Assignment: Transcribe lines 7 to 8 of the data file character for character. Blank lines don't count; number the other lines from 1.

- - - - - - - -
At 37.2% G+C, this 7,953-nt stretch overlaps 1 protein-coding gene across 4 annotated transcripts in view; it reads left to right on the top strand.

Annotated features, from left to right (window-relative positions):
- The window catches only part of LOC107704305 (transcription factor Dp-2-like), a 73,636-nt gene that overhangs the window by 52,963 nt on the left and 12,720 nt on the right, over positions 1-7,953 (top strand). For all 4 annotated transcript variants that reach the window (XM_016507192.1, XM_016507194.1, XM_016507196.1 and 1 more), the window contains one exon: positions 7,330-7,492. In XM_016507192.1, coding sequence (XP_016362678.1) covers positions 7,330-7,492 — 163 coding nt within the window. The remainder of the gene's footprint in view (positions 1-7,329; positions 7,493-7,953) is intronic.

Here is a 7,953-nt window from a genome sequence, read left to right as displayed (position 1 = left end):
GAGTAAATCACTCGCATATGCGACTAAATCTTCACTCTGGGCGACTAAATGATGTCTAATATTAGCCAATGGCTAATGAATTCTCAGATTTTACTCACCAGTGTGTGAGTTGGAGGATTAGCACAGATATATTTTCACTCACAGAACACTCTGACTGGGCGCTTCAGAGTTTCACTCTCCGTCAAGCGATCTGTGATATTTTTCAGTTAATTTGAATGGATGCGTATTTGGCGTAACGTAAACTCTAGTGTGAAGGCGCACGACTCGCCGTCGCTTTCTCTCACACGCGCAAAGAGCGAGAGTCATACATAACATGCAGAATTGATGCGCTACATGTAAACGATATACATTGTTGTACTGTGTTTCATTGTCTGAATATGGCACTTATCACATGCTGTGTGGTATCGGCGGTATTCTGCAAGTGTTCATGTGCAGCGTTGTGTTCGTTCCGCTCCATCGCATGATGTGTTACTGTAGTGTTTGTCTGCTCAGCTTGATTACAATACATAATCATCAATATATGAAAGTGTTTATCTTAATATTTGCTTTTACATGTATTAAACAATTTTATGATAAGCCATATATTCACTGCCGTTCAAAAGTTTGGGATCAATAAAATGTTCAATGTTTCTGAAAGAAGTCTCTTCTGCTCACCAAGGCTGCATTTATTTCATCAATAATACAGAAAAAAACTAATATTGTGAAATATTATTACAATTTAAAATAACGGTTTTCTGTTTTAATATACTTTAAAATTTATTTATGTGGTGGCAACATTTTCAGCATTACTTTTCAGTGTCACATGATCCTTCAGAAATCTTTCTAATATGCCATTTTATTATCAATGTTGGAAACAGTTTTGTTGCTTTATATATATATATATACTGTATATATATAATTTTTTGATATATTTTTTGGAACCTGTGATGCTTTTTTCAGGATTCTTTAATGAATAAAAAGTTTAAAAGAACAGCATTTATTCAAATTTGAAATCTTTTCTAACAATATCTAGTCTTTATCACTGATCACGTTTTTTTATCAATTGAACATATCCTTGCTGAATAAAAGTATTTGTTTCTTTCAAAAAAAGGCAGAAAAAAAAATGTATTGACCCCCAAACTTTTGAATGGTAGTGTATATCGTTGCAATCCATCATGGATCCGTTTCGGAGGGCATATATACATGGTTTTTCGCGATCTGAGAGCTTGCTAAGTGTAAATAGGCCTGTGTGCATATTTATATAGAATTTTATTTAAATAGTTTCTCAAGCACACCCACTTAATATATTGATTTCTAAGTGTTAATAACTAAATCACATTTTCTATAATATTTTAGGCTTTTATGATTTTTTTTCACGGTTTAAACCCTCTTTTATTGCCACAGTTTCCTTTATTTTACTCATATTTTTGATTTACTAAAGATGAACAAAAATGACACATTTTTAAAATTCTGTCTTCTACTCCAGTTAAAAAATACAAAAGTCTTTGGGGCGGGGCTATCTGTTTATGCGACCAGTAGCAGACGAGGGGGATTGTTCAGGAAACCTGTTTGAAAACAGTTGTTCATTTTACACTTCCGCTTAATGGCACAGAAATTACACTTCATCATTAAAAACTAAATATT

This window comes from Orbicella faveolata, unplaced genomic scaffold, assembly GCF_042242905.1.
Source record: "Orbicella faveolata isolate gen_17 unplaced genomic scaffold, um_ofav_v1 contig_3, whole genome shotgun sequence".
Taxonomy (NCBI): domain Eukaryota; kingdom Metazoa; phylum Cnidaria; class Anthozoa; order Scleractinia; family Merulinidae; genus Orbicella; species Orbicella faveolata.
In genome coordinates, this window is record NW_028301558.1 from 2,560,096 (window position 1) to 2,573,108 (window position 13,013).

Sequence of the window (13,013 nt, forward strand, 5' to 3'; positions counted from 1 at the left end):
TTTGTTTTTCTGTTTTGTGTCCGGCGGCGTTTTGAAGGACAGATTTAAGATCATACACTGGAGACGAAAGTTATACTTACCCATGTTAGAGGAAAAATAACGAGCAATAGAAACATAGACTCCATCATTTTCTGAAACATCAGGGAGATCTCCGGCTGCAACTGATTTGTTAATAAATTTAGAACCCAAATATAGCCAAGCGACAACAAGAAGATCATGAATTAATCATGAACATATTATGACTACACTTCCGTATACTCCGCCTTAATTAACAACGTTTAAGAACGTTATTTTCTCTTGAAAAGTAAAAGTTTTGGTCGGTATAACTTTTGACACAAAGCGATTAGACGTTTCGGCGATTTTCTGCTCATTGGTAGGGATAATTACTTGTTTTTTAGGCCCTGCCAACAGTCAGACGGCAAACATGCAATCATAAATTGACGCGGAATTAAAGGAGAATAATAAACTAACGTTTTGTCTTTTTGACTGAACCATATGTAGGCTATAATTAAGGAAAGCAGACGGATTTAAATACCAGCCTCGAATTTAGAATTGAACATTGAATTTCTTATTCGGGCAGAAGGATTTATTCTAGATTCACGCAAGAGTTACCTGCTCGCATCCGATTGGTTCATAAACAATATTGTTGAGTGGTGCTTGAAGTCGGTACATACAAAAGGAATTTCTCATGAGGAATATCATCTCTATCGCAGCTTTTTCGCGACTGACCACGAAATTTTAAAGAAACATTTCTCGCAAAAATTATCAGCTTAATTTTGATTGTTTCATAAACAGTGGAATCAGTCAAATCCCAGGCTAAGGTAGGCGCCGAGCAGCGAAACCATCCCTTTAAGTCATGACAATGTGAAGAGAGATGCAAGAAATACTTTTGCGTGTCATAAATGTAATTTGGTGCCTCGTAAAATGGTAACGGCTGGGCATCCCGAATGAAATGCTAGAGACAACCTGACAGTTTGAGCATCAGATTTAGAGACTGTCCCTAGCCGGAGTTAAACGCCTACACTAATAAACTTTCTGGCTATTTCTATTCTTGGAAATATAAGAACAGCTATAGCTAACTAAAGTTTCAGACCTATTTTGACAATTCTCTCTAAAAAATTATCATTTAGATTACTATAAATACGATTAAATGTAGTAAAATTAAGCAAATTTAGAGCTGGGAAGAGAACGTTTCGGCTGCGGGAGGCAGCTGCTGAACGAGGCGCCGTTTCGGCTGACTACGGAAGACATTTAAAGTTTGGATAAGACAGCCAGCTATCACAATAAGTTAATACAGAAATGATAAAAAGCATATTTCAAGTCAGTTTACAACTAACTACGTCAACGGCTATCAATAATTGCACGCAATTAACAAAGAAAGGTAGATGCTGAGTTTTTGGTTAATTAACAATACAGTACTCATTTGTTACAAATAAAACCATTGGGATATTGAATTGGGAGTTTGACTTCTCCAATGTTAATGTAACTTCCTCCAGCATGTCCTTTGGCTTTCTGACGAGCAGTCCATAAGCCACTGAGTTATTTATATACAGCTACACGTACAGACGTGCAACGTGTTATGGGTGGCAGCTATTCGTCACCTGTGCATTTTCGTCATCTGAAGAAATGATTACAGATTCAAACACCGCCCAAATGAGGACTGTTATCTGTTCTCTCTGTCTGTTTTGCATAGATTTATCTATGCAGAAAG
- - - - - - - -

Source record: "Orbicella faveolata isolate gen_17 unplaced genomic scaffold, um_ofav_v1 contig_3, whole genome shotgun sequence".
Taxonomy (NCBI): domain Eukaryota; kingdom Metazoa; phylum Cnidaria; class Anthozoa; order Scleractinia; family Merulinidae; genus Orbicella; species Orbicella faveolata.